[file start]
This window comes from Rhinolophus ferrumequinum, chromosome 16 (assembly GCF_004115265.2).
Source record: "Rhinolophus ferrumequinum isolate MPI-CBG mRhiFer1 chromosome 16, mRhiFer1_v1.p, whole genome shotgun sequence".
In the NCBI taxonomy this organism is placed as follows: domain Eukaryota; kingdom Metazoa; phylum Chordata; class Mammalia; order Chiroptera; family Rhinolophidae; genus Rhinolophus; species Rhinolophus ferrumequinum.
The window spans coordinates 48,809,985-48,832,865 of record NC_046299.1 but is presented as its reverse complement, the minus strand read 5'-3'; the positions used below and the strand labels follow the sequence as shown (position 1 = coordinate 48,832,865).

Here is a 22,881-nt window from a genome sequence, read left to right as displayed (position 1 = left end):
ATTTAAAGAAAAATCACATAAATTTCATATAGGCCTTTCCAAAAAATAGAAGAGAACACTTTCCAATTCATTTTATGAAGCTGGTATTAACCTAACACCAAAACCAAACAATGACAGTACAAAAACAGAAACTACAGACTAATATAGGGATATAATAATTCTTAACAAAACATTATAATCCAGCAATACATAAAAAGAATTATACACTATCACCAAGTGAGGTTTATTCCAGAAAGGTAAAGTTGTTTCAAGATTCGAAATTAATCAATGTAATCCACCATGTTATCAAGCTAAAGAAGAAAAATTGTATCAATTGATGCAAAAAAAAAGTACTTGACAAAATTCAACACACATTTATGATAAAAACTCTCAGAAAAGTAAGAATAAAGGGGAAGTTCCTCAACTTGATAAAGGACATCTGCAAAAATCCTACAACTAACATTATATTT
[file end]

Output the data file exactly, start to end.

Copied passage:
This window comes from Rhinolophus ferrumequinum, chromosome 16 (assembly GCF_004115265.2).
Source record: "Rhinolophus ferrumequinum isolate MPI-CBG mRhiFer1 chromosome 16, mRhiFer1_v1.p, whole genome shotgun sequence".
In the NCBI taxonomy this organism is placed as follows: domain Eukaryota; kingdom Metazoa; phylum Chordata; class Mammalia; order Chiroptera; family Rhinolophidae; genus Rhinolophus; species Rhinolophus ferrumequinum.
The window spans coordinates 48,809,985-48,832,865 of record NC_046299.1 but is presented as its reverse complement, the minus strand read 5'-3'; the positions used below and the strand labels follow the sequence as shown (position 1 = coordinate 48,832,865).

Here is a 22,881-nt window from a genome sequence, read left to right as displayed (position 1 = left end):
ATTTAAAGAAAAATCACATAAATTTCATATAGGCCTTTCCAAAAAATAGAAGAGAACACTTTCCAATTCATTTTATGAAGCTGGTATTAACCTAACACCAAAACCAAACAATGACAGTACAAAAACAGAAACTACAGACTAATATAGGGATATAATAATTCTTAACAAAACATTATAATCCAGCAATACATAAAAAGAATTATACACTATCACCAAGTGAGGTTTATTCCAGAAAGGTAAAGTTGTTTCAAGATTCGAAATTAATCAATGTAATCCACCATGTTATCAAGCTAAAGAAGAAAAATTGTATCAATTGATGCAAAAAAAAAGTACTTGACAAAATTCAACACACATTTATGATAAAAACTCTCAGAAAAGTAAGAATAAAGGGGAAGTTCCTCAACTTGATAAAGGACATCTGCAAAAATCCTACAACTAACATTATATTT